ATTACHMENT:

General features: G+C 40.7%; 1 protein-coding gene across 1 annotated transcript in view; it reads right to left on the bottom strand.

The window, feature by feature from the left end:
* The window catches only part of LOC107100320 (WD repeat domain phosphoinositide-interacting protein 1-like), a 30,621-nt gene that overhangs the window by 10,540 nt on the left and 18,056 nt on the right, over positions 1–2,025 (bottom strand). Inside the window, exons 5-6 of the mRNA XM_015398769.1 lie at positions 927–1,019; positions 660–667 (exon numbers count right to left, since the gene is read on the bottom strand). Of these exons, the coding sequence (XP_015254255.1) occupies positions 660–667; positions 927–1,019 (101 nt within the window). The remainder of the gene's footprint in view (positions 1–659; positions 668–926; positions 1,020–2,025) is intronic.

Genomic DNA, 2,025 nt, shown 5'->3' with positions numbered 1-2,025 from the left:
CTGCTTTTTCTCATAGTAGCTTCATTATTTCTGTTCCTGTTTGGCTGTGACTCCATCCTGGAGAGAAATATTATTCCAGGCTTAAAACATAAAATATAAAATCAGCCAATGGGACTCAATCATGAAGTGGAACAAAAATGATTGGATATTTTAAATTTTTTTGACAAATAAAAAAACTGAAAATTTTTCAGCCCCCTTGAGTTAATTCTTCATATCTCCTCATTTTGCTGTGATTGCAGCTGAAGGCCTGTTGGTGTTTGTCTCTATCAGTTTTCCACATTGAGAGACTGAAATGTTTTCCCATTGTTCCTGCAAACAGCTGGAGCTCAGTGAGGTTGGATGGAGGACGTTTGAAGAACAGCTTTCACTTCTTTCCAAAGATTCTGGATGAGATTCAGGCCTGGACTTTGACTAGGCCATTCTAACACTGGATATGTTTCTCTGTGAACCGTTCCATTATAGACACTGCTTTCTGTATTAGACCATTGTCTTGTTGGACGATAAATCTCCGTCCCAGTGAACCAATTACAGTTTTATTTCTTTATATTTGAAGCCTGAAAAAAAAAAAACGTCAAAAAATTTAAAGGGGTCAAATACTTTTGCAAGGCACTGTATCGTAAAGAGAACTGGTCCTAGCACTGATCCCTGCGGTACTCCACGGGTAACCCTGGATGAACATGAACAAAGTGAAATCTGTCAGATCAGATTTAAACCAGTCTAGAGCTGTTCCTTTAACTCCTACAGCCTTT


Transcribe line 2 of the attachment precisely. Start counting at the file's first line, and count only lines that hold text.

The window, feature by feature from the left end: